8. What depresses me about the correspondence, apart from the arrogant and patronising tone that suggests being a journalist somehow elevates them above you, is the idea that ‘speaking to someone in a hospital’ would somehow make your assertions any more or less true.

    This is exactly the approach that leads to poor journalism – relying on individual anecdote or reporting the claims of various camps without any attempt to check the basis of what they assert. It also suggests that the accuracy of someone’s claims rests on their qualifications, not on the evidence they are presenting (something you wouldn’t do in the sciences).

  9. This sounds like the work of Andrew Bousfield. A quick Google search will tell you everything you need to know about him. His bullying and arrogance are matched only by his desire to expose wrongdoing. Unfortunately on this occasion he has done a very good job of exposing himself.

  10. Keep up the good work Steve. Very pleased to hear that the Eye is challenging you and to see that you are robust in your responses. Everyone I speak to believes the 400 to 1200 unexpected deaths figures and all media outlets keep repeating these figures as fact on a daily basis even though they never came from the Francis report itself. Ditto the drinking from flower vases. I do hope that the Eye guy reads all your stuff, I found it compelling. It is great if he is challenging you now and then realises that you have been spot on. Getting the consequential support that should then be forthcoming from the Eye would give your campaign the real oxygen that it deserves to get the wider publicy it very much needs. Best of luck. Charles

    1. Thank you! That’s what I’m hoping for – I think it could just need one mainstream media ‘pebble’ to start an avalanche and actually impact on wider public perception.

  11. Dear Steve,

    While the Eye generally does a lot better than the press in general when it comes to investigative journalism, it has made some egregious mistakes. Backing the anti-MMR hysteria springs to mind immediately. That can be seen as a genuine mistake, but their pigheadedness in sticking to their angle when it was clear that it was wrong was more damning. I too have been dismayed at the uncritical reporting of Mid Staffs and of their general NHS bashing.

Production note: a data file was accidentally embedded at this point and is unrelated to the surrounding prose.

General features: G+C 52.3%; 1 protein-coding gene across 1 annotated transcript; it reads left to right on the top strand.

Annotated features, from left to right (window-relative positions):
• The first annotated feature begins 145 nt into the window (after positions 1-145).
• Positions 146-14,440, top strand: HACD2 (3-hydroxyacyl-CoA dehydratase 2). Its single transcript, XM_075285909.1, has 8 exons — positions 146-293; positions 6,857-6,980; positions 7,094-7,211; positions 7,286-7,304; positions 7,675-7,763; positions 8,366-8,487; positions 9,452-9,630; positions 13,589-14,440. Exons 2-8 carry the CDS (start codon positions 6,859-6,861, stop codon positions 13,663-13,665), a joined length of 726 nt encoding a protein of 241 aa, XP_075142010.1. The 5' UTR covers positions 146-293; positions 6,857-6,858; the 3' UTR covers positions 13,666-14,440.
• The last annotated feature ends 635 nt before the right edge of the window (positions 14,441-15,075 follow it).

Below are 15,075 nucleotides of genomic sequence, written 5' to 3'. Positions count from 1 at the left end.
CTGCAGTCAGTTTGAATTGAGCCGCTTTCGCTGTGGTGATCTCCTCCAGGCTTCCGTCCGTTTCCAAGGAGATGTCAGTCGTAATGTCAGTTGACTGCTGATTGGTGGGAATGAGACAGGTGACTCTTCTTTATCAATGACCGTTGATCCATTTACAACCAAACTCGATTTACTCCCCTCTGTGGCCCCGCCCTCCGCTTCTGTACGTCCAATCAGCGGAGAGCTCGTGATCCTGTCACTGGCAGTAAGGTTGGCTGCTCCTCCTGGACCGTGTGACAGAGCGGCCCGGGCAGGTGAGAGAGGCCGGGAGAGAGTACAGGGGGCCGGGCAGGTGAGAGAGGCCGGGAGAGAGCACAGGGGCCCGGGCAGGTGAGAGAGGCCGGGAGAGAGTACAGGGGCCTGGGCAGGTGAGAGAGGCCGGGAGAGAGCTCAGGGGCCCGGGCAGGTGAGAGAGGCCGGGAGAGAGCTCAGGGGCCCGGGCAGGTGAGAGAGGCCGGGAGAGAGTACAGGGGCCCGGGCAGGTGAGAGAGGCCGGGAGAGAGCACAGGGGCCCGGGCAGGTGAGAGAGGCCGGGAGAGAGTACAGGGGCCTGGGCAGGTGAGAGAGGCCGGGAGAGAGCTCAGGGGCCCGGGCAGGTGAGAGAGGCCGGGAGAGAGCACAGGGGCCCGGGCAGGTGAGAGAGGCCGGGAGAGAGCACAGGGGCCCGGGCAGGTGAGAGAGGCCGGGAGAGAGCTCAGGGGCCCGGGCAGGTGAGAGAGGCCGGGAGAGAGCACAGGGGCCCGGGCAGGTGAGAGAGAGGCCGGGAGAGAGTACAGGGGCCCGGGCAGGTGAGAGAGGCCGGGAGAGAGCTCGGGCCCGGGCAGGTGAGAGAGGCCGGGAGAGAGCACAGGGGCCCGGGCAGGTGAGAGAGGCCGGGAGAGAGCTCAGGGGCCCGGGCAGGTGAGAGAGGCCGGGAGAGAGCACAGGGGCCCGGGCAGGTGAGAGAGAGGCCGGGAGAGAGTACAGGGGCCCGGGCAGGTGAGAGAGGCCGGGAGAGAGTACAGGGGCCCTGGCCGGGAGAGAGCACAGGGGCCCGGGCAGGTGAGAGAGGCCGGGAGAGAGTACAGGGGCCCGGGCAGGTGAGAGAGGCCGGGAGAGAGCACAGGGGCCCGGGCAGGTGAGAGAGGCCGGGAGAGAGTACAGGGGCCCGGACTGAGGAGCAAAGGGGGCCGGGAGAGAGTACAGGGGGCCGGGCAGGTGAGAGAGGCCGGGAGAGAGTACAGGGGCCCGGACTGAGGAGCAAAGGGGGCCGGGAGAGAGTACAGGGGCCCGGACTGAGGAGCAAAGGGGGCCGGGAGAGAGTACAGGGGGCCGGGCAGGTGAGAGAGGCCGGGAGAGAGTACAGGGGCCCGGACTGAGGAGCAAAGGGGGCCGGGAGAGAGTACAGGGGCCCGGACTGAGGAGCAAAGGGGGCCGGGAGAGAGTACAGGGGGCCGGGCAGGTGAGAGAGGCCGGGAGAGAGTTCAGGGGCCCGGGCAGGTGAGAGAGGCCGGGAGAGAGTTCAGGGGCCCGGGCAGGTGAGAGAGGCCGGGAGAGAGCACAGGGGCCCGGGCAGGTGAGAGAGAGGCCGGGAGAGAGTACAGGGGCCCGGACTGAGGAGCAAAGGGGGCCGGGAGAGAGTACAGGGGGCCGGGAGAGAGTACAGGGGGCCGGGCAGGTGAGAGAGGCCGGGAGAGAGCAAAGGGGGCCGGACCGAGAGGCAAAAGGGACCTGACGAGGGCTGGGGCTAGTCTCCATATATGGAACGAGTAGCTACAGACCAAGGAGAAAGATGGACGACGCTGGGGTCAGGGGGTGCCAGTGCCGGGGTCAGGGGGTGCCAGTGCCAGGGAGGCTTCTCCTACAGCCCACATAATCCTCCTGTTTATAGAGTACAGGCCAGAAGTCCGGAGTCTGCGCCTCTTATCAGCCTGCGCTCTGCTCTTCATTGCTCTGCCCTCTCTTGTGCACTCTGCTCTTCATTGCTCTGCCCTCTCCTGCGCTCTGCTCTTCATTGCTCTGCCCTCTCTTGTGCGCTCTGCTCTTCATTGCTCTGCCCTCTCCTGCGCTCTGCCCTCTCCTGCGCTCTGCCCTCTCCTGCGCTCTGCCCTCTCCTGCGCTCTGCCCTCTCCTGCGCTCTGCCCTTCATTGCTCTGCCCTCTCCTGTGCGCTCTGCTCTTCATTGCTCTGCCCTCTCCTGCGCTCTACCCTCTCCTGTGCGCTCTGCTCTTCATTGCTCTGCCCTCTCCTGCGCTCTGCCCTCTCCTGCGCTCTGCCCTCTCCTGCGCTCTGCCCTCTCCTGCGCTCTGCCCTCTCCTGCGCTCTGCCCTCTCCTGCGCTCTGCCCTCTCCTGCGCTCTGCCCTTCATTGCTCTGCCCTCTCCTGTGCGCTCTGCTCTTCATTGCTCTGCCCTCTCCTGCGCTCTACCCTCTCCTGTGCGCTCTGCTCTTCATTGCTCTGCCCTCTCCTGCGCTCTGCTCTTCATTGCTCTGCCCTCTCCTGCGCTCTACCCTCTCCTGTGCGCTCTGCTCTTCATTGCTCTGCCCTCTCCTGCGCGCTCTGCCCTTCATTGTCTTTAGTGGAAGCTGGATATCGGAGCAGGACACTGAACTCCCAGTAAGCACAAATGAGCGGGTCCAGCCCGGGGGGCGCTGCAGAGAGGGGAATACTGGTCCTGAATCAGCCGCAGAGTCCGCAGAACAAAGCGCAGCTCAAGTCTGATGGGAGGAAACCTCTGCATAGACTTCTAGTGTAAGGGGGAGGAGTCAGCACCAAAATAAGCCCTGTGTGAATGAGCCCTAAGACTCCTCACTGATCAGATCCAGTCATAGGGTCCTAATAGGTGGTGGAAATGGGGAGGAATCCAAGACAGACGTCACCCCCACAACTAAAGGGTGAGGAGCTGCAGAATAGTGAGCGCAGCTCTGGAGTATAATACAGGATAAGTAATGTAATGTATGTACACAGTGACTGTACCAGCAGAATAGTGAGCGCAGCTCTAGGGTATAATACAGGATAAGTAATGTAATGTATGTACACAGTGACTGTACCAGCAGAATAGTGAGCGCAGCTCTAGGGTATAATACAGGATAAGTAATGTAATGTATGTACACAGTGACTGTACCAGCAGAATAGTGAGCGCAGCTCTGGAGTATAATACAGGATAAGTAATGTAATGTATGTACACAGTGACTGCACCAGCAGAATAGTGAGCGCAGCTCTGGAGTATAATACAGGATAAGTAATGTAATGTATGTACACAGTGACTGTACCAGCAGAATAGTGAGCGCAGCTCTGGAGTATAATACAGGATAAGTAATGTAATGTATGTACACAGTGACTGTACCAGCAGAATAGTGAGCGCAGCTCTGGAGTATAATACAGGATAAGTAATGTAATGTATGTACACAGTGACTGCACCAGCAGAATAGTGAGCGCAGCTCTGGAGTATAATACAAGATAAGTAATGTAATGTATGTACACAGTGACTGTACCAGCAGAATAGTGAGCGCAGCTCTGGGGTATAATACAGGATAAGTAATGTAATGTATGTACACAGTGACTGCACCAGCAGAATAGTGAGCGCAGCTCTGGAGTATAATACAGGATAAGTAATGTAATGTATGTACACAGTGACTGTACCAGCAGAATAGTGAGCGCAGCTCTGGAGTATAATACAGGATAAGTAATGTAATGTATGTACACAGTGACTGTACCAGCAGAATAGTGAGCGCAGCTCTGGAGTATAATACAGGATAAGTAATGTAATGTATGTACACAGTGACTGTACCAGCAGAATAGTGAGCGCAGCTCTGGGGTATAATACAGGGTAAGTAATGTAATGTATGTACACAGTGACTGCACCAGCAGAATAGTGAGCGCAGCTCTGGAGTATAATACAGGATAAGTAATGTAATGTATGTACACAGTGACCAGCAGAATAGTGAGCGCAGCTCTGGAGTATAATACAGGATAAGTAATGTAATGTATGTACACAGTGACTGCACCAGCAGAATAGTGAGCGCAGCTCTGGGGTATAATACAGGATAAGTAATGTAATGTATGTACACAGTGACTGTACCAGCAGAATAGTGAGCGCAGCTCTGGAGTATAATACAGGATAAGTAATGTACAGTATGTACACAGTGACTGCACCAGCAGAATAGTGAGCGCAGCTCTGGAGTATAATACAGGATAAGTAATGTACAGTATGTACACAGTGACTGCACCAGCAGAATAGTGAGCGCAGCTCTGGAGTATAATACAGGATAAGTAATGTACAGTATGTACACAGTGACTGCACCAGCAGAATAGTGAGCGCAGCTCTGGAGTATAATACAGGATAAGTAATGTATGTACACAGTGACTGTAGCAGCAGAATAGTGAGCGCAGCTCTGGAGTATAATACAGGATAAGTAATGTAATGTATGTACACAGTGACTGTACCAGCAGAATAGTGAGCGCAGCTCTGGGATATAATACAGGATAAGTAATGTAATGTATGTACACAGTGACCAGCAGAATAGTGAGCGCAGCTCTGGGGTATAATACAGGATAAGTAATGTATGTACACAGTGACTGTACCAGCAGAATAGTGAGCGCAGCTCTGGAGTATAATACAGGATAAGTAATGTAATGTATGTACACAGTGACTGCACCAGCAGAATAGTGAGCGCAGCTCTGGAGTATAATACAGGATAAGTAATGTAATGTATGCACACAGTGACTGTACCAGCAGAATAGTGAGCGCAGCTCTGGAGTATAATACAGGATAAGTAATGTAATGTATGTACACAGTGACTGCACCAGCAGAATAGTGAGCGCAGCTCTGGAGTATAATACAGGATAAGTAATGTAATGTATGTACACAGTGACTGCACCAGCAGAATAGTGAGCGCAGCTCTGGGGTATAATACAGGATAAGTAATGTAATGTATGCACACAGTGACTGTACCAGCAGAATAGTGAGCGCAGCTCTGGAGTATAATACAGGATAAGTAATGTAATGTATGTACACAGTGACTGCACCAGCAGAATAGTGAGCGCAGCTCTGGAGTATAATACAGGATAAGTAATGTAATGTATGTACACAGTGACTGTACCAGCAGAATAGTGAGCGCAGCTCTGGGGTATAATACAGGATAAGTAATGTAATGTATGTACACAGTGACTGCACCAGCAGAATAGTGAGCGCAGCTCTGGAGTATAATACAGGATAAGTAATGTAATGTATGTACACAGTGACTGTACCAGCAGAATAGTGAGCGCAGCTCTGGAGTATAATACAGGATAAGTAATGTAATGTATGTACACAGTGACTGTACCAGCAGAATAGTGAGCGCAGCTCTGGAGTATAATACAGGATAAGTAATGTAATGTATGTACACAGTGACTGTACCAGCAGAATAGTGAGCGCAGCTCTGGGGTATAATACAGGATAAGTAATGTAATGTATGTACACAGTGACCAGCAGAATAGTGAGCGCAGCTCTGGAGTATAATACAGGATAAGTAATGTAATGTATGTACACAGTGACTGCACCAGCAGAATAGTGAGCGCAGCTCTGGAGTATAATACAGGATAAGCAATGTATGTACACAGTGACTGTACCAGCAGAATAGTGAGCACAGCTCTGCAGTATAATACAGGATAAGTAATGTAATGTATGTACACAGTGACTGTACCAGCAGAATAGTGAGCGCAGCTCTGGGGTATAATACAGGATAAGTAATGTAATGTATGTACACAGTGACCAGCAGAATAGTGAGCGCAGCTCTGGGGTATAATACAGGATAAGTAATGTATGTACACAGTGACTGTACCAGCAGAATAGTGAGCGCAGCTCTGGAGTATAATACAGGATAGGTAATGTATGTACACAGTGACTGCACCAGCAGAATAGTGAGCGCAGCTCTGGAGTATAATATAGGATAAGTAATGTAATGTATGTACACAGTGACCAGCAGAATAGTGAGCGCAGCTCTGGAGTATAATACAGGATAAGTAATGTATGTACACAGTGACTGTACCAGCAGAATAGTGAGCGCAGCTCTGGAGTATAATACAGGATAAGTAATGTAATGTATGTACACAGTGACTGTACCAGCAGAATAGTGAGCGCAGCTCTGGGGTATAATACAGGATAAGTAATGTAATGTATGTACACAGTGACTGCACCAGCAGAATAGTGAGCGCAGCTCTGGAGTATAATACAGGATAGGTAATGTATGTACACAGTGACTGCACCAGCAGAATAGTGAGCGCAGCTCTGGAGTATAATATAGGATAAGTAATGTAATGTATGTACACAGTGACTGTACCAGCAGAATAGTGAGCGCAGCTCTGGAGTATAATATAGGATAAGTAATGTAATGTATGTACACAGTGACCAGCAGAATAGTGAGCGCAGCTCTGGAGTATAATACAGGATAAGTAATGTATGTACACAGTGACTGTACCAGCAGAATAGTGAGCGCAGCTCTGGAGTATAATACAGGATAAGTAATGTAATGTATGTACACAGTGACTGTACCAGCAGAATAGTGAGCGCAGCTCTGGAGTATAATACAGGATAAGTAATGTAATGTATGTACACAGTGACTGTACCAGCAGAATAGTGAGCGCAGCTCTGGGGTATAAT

Anyway, what I want to say is well done for your work in writing such detailed blogs and standing up for our health service. I wish you every success and I hope you manage to persuade the Eye to be a bit more perceptive in their reporting.


    Simon Birnstingl

    68 Manor Road Upper Beeding BN44 3TJ

    Confidential message intended for the addressee only. Please do not forward without my permission.

    1. Thank you! You might want to edit your comment if the information at the end wasn’t meant to be included (given the confidential part of the statement).

  12. Steve

    I found this interesting as only yesterday I had a letter from my Tory MP in which she tried to link 38 Degrees with the Labour party as if I would give a toss. It came about because I signed a petition condemning the coalitions NHS reforms as little more than back door privatisation.

    The MP spent two small paragraphs dealing with my fears, disingenuously I might add, and the rest smearing 38 degrees, she closed by saying she will not be replying to any emails from constituents which have been generated by social media.

    I do wonder what your correspondents political affiliations are, and whether Tory HQ have a campaign going to claim all critics are led by the nose by the LP, just to be clear I am not and never have been a member of the LP.

    Keep up the good work


    1. Very interesting! As I understand it, 38 Degrees are more aligned with the Greens if anything, but seem very determined to remain independent of any political party.

      Would you be prepared to send me a scan of the letter?

  13. You may like to know that I too have had to look into the coding issue closely when I was asked to explain unexpected movements in Dr Fosters league tables. Plus I even managed a clinical coding department for a while.
    From where I stand it is entirely plausible that Mid staffs could have provided poor care but that they were average or better than average in its HSMR performance. That was the conclusion I came to in another hospital.
    But what it does is blow the bad apple theory; and takes away from looking at HSMR rates as a catch all indicator of quality. As an aside the whole controversy does not reflect well on Dr Foster who must have known that there are serious methodological issues involved in the use , interpretation and the timeliness of the league tables they produced.
    Also I have engaged in discussion with Private Eye in the past (on PFI)
    and they are difficult to shift from their own ideological stance so don’t be alarmed at their tone.
    Keep up the good work and as Keynes said “when the facts change be prepared to change your ideas”. Until then stick to your guns.